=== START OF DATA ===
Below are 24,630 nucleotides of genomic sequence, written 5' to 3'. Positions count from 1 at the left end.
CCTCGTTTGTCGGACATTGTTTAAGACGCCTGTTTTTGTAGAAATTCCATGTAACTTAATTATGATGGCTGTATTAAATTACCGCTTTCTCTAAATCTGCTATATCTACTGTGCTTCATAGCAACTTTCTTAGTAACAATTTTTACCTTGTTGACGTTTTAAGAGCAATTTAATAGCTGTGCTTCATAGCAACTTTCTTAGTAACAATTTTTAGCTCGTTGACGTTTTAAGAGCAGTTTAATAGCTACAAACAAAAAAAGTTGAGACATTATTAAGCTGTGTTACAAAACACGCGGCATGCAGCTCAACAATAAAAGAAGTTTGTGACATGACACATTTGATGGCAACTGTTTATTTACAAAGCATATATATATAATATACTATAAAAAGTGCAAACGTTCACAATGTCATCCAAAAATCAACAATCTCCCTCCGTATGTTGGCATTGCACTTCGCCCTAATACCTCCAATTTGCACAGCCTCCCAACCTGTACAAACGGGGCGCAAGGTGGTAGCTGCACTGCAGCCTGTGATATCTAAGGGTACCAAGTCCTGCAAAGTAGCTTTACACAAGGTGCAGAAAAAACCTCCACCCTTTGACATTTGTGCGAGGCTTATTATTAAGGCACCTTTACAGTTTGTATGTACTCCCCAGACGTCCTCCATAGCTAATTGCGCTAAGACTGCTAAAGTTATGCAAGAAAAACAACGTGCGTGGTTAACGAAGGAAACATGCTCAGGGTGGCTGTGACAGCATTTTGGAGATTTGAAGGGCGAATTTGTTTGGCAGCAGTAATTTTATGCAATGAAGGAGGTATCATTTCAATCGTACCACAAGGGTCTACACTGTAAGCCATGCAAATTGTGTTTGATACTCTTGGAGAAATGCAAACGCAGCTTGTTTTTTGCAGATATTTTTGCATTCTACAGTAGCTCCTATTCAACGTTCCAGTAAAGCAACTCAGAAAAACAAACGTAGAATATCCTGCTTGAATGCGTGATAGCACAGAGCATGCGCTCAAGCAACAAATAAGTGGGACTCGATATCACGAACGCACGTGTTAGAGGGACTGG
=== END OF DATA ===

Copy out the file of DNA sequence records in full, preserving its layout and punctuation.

Below are 24,630 nucleotides of genomic sequence, written 5' to 3'. Positions count from 1 at the left end.
CCTCGTTTGTCGGACATTGTTTAAGACGCCTGTTTTTGTAGAAATTCCATGTAACTTAATTATGATGGCTGTATTAAATTACCGCTTTCTCTAAATCTGCTATATCTACTGTGCTTCATAGCAACTTTCTTAGTAACAATTTTTACCTTGTTGACGTTTTAAGAGCAATTTAATAGCTGTGCTTCATAGCAACTTTCTTAGTAACAATTTTTAGCTCGTTGACGTTTTAAGAGCAGTTTAATAGCTACAAACAAAAAAAGTTGAGACATTATTAAGCTGTGTTACAAAACACGCGGCATGCAGCTCAACAATAAAAGAAGTTTGTGACATGACACATTTGATGGCAACTGTTTATTTACAAAGCATATATATATAATATACTATAAAAAGTGCAAACGTTCACAATGTCATCCAAAAATCAACAATCTCCCTCCGTATGTTGGCATTGCACTTCGCCCTAATACCTCCAATTTGCACAGCCTCCCAACCTGTACAAACGGGGCGCAAGGTGGTAGCTGCACTGCAGCCTGTGATATCTAAGGGTACCAAGTCCTGCAAAGTAGCTTTACACAAGGTGCAGAAAAAACCTCCACCCTTTGACATTTGTGCGAGGCTTATTATTAAGGCACCTTTACAGTTTGTATGTACTCCCCAGACGTCCTCCATAGCTAATTGCGCTAAGACTGCTAAAGTTATGCAAGAAAAACAACGTGCGTGGTTAACGAAGGAAACATGCTCAGGGTGGCTGTGACAGCATTTTGGAGATTTGAAGGGCGAATTTGTTTGGCAGCAGTAATTTTATGCAATGAAGGAGGTATCATTTCAATCGTACCACAAGGGTCTACACTGTAAGCCATGCAAATTGTGTTTGATACTCTTGGAGAAATGCAAACGCAGCTTGTTTTTTGCAGATATTTTTGCATTCTACAGTAGCTCCTATTCAACGTTCCAGTAAAGCAACTCAGAAAAACAAACGTAGAATATCCTGCTTGAATGCGTGATAGCACAGAGCATGCGCTCAAGCAACAAATAAGTGGGACTCGATATCACGAACGCACGTGTTAGAGGGACTGG